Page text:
You could fall

A couple of weeks ago I was coming out of the park with Jack and saw this small dog being walked on a flexi leash. He was running back and forth from one side of the pavement to the other, sniffing this and that, crossing in front of and behind the woman walking him. I literally stopped, fascinated with watching her constantly switching the leash from one hand to the other. That would have driven me mad!!

I wondered why that didn’t drive her crazy, especially given how many times she almost ended up flat on her face.

Not a good idea for a new rescue

You have no idea how well trained he is, if he goes after kids, bikes, cats, or how nicely he walks on a leash. Even if he or she came from a foster environment and was well trained, you cannot assume he will react the same way with you, and certainly not at the beginning in a new environment.

If you adopted a puppy mill rescue, a harness and 4’ or 5’ leash on the harness is best, and if your dog is really nervous a second leash on the collar may be the safest option.

It can’t (but sadly often does) take the place of leash training

When your untrained dog runs to chase a bird, whose arm is nearly ripped out of their socket, and how many times is it dropped when it’s pulled from your hand?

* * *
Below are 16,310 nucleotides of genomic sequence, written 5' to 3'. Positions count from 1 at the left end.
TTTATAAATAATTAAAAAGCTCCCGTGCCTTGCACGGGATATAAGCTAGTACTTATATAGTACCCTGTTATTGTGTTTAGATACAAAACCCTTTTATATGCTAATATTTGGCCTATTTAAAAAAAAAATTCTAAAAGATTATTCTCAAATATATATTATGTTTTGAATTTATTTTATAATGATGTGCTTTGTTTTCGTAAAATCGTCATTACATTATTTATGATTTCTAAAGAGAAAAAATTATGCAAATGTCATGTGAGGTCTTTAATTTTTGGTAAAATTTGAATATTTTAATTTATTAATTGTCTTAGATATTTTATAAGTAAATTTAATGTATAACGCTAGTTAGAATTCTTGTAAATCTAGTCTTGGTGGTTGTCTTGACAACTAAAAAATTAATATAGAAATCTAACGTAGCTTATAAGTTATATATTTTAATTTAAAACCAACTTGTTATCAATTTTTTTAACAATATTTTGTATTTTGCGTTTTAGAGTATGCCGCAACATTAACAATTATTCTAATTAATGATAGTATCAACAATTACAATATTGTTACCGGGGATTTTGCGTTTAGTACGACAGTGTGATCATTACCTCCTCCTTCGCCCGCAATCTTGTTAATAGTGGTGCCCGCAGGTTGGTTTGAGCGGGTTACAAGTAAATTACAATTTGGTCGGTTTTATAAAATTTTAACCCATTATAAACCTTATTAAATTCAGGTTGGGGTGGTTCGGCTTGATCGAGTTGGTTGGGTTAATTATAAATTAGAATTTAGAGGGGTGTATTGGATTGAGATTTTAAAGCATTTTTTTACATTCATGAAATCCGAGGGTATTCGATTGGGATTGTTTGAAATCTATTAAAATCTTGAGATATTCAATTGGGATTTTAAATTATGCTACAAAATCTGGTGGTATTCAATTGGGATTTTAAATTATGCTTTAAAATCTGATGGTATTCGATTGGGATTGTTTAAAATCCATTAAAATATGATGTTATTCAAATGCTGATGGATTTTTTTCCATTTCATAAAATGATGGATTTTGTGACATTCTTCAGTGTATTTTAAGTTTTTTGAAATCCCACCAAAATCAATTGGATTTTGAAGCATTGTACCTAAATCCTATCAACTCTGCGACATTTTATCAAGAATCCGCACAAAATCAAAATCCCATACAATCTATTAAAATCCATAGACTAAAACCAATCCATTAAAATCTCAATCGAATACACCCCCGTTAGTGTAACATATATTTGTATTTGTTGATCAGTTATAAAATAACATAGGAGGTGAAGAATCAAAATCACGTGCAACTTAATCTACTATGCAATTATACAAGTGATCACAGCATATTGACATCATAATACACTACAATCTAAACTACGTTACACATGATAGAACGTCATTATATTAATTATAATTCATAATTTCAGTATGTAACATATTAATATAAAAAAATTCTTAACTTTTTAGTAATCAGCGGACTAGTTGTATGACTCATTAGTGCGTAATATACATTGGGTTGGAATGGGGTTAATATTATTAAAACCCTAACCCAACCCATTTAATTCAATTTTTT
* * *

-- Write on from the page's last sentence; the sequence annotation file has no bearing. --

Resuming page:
Here is an all too common scenario…

You have a dog that hasn’t been leash trained. The pet parent didn’t think it was necessary because they have this wonderful retractable leash so off they go. Time passes, the dog gets bigger, stronger or just more unruly. Walking him becomes a bigger nightmare with each passing day, because every time you go out he’s pulling more and more.

Walks get shorter, then more infrequent, until one day they stop and your dog ends up spending his time alone in the garden.

He’s bored out of his mind because he gets no physical exercise or mental stimulation, and he turns destructive. He chews through fences, digs holes in the yard, and terrorises neighbours and their children by trying to jump over, what should be, a too high fence.

What happens next? He’s badly behaved inside the house and drives everyone crazy. People stop coming to visit because he’s impossible to be around, and when the family can’t take it anymore the dog is dropped off at the local shelter, where the chances are not good he will leave there alive.

I have no doubt many of you reading this article will be shaking your head, thinking I’m being overly dramatic, or exaggerating. Well, I can assure you this is a very common occurrence, and yes, it is very sad.

Too easy to drop the leash when distracted

You’re walking down the road and bump into someone you know, so of course you’re going to have a bit of a catch up. How easy is it to get distracted and drop the leash! The handle can be quite big and it is difficult to keep a tight hold on it in the best of times.

Not safe when walking an aggressive or fearful dog